- Polls open on Sunday as Spain tries to end six-month impasse
- Podemos’s support may be hurt if voters decide to avoid risk
Spaniards are gearing up for a general election this weekend with few clues as to how it might end the nation’s political deadlock as officials and investors are reeling from the U.K. vote to leave the European Union.
About 37 million voters are eligible to cast ballots on Sunday with polls signaling no single party will get anywhere close to a majority. Acting Prime Minister Mariano Rajoy, who’s on track to win the most seats, is seeking a showing strong enough to persuade rivals to offer the support he needs to stay in office.
With European leaders trying to get to grips with an unprecedented crisis -- anger over immigration and economic malaise rattled EU governments before helping to trigger Brexit -- Spain has its own problems. The country’s next premier will have to rein in the euro region’s second-biggest budget deficit while dealing with a 20 percent unemployment rate that’s four times the level in the U.K.
“Brexit is far from a one-off, it’s part of a wider European scenario in which populism is on the rise,” said Jose M. Areilza, a professor at Esade business school in Madrid and a former government adviser on European affairs. The next prime minister will need to push to make the European Union appear more caring, “especially for those who feel they’ve been left behind,” he said.
On Friday, all four main candidates ended their campaigns with a final plea to voters after a rollercoaster week dominated by the Brexit decision and leaked recordings that appeared to show a minister asking an official to help him dig up dirt on political rivals.
Rajoy said his People’s Party was the only force that could guarantee a stable, moderate government and urged voters to put aside their ideological differences. Pablo Iglesias of the anti-establishment party Podemos told Spaniards they have an historic chance to replace the old, failed politics of the past.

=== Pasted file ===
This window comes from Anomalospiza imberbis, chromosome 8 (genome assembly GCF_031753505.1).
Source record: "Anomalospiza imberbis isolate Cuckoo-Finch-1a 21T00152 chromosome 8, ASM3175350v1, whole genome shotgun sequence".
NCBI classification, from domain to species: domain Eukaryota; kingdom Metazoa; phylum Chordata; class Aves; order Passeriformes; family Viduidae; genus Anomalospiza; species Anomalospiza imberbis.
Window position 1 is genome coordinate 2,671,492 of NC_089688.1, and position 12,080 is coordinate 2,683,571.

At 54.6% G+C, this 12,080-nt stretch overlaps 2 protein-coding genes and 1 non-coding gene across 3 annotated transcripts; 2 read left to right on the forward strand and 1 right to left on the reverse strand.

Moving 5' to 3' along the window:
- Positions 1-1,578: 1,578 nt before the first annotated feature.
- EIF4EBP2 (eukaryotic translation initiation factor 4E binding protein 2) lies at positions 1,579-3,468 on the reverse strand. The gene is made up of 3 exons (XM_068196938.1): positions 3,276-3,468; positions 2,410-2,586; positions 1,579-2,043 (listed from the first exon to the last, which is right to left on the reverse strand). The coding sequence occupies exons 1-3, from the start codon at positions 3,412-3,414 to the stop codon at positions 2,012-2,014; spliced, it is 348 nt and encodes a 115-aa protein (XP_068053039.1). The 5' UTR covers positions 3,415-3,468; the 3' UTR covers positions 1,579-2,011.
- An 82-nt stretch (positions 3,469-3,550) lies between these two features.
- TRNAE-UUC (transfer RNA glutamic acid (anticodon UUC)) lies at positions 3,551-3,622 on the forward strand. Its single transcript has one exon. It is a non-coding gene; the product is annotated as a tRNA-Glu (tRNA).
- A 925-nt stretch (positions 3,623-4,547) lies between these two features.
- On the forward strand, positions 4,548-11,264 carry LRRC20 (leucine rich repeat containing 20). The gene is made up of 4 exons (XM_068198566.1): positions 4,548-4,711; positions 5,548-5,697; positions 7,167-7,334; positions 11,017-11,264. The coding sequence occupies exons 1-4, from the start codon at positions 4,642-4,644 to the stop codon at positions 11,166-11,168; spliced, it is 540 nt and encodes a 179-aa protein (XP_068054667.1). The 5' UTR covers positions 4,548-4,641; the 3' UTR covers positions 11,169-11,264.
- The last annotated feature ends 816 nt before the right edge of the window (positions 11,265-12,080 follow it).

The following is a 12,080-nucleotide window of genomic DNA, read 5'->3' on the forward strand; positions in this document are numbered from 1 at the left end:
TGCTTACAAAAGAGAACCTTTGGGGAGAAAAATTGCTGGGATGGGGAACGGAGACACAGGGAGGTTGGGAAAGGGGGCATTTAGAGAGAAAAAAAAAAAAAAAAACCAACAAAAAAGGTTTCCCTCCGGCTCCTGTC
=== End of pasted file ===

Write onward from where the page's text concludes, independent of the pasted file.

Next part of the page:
The prime minister set out his commitment to reviving the economy, keeping the Catalan independence movement in check, promoting EU integration and defeating terrorism.
“Vote for the PP because we’re the only ones that can win the election and continue this path,” he said.
Amid a global Brexit selloff on Friday, Spanish assets took a beating. The extra yield investors demand to hold Spanish 10-year bonds instead of safe-haven German securities jumped 31 basis points to 168 points, the highest in two years, while Spanish stocks slumped 12 percent.
The prime minister has struggled to get his message across in the final days of campaigning as the media focused on the leaked recordings of Acting Interior Minister Jorge Fernandez Diaz discussing potential evidence against Catalan separatists. That story reminded voters of the long list of scandals that the government has been dragged into with party officials in Madrid and Valencia accused of taking bribes and illegal party financing.
Spain has been without a proper government since December’s election, when the collapse of support for traditional parties and an established policy consensus produced political deadlock in parliament. A new generation of leaders is demanding sweeping reforms to address the flaws in Spain’s labor market, its education system and, perhaps most importantly, the checks and balances on its politicians.
While the Socialists and Ciudadanos have hinted they might be able to do a deal with the PP, they say there’s no way they’ll support Rajoy, who denies any wrongdoing, because of his alleged ties to a secret party slush fund. Podemos is aiming to get the PP out of power altogether.
“We’re the only party that can defeat the PP,” Iglesias told supporters in Madrid on Friday night. “There are some cynics that will tell you the PP’s problem is Rajoy, and that without him, they can reach an accord. Today, we say it’s the time to defend our nation from those who have failed, from those who are responsible from the crisis.”
Rajoy’s PP is on track to win as many as 120 seats in the 350-strong parliament, according to a Gesop survey published by El Periodic d’Andorra on Saturday, conducted from June 22 to June 24. That’s down from 123 in December and would be the party’s worst result since 1989.
Podemos is running neck-and-neck with the Socialists, the PP’s traditional rivals, for second place. Podemos, which was only formed in 2014, could win as many as 87 seats, one more than the 137-year-old Socialist party, according to Gesop. In December, the Socialists had 90 compared with Podemos’s 71. Ciudadanos, the pro-market party that broke through alongside Podemos in December, was seen maintaining its presence with about 40 seats.
The result in Britain has fanned speculation that more countries could withdraw from the EU and gave a fillip to populists in France, Italy and the Netherlands. France’s Marine Le Pen called for an immediate referendum her country. Unlike insurgents in other parts of the continent, Podemos is broadly in favor of the EU.
Iglesias, whose core support comes from well-educated young people shut out of the labor market by the crisis and rules protecting insiders, said the Brexit vote was a sign of the profound reform the EU needs.
“Nobody would leave a fair and united Europe,” he said. “We have to change Europe.”